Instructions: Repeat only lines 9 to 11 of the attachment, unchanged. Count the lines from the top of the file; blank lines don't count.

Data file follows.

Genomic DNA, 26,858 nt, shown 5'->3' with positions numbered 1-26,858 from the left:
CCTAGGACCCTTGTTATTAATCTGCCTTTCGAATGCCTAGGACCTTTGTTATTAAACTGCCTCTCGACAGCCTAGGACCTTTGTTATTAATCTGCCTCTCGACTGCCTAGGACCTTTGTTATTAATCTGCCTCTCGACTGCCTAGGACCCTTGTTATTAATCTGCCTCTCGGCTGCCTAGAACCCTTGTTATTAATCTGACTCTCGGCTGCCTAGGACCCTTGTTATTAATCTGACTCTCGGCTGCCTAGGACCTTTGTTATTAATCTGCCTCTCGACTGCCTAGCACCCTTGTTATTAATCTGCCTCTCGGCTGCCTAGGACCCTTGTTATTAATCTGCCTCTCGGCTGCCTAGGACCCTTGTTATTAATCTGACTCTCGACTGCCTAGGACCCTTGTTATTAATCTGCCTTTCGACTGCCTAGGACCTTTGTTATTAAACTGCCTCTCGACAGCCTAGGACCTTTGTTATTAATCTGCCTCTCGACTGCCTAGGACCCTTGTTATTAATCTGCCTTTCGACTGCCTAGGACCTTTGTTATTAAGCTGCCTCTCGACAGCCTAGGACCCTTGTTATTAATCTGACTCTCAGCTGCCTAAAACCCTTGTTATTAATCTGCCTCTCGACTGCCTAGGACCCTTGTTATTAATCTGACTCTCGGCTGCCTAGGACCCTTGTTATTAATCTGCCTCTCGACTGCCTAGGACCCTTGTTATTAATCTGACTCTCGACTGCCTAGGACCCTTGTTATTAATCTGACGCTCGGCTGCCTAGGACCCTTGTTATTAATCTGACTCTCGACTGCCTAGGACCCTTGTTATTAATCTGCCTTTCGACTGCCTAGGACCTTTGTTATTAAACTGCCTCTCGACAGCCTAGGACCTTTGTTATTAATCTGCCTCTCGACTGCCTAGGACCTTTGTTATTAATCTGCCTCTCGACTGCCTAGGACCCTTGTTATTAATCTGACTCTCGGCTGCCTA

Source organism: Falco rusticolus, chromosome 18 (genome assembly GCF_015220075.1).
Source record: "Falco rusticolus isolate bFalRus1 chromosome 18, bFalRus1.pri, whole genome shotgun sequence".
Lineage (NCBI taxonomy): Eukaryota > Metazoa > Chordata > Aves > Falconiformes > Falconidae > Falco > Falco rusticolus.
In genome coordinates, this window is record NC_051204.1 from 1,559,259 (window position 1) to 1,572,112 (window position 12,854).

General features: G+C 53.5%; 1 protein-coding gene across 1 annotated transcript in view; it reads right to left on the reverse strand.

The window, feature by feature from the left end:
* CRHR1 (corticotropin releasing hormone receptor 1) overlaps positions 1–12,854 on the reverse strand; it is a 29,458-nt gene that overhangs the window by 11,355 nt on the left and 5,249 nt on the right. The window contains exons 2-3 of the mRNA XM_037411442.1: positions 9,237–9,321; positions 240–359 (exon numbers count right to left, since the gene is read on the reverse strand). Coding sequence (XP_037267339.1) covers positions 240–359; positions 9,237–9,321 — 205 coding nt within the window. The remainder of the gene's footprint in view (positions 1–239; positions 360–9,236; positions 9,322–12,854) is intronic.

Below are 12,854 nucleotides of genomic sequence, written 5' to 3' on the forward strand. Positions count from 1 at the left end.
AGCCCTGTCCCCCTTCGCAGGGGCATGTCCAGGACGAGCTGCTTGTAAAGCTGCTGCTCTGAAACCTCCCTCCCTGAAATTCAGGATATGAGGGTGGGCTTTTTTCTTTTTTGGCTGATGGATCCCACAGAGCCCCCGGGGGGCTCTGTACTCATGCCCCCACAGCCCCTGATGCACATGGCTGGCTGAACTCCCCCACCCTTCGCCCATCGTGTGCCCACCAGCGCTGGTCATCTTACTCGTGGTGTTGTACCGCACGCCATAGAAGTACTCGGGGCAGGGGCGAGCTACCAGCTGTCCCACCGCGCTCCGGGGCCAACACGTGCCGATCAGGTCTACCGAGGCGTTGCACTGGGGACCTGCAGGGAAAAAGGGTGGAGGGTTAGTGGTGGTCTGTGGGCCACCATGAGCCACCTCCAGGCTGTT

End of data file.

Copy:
* CRHR1 (corticotropin releasing hormone receptor 1) overlaps positions 1–12,854 on the reverse strand; it is a 29,458-nt gene that overhangs the window by 11,355 nt on the left and 5,249 nt on the right. The window contains exons 2-3 of the mRNA XM_037411442.1: positions 9,237–9,321; positions 240–359 (exon numbers count right to left, since the gene is read on the reverse strand). Coding sequence (XP_037267339.1) covers positions 240–359; positions 9,237–9,321 — 205 coding nt within the window. The remainder of the gene's footprint in view (positions 1–239; positions 360–9,236; positions 9,322–12,854) is intronic.

Below are 12,854 nucleotides of genomic sequence, written 5' to 3' on the forward strand. Positions count from 1 at the left end.
AGCCCTGTCCCCCTTCGCAGGGGCATGTCCAGGACGAGCTGCTTGTAAAGCTGCTGCTCTGAAACCTCCCTCCCTGAAATTCAGGATATGAGGGTGGGCTTTTTTCTTTTTTGGCTGATGGATCCCACAGAGCCCCCGGGGGGCTCTGTACTCATGCCCCCACAGCCCCTGATGCACATGGCTGGCTGAACTCCCCCACCCTTCGCCCATCGTGTGCCCACCAGCGCTGGTCATCTTACTCGTGGTGTTGTACCGCACGCCATAGAAGTACTCGGGGCAGGGGCGAGCTACCAGCTGTCCCACCGCGCTCCGGGGCCAACACGTGCCGATCAGGTCTACCGAGGCGTTGCACTGGGGACCTGCAGGGAAAAAGGGTGGAGGGTTAGTGGTGGTCTGTGGGCCACCATGAGCCACCTCCAGGCTGTT